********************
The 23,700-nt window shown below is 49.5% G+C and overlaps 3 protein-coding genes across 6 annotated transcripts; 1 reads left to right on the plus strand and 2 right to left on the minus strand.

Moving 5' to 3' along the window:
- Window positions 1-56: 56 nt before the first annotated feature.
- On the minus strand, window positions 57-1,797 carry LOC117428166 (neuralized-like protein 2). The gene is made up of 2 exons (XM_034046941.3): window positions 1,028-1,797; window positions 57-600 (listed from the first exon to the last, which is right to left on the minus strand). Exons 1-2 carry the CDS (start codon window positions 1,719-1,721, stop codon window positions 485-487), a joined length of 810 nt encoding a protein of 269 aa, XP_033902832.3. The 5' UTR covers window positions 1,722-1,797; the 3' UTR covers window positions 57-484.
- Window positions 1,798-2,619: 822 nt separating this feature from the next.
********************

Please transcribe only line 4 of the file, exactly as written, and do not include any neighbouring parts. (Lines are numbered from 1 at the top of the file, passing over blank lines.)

- On the minus strand, window positions 57-1,797 carry LOC117428166 (neuralized-like protein 2). The gene is made up of 2 exons (XM_034046941.3): window positions 1,028-1,797; window positions 57-600 (listed from the first exon to the last, which is right to left on the minus strand). Exons 1-2 carry the CDS (start codon window positions 1,719-1,721, stop codon window positions 485-487), a joined length of 810 nt encoding a protein of 269 aa, XP_033902832.3. The 5' UTR covers window positions 1,722-1,797; the 3' UTR covers window positions 57-484.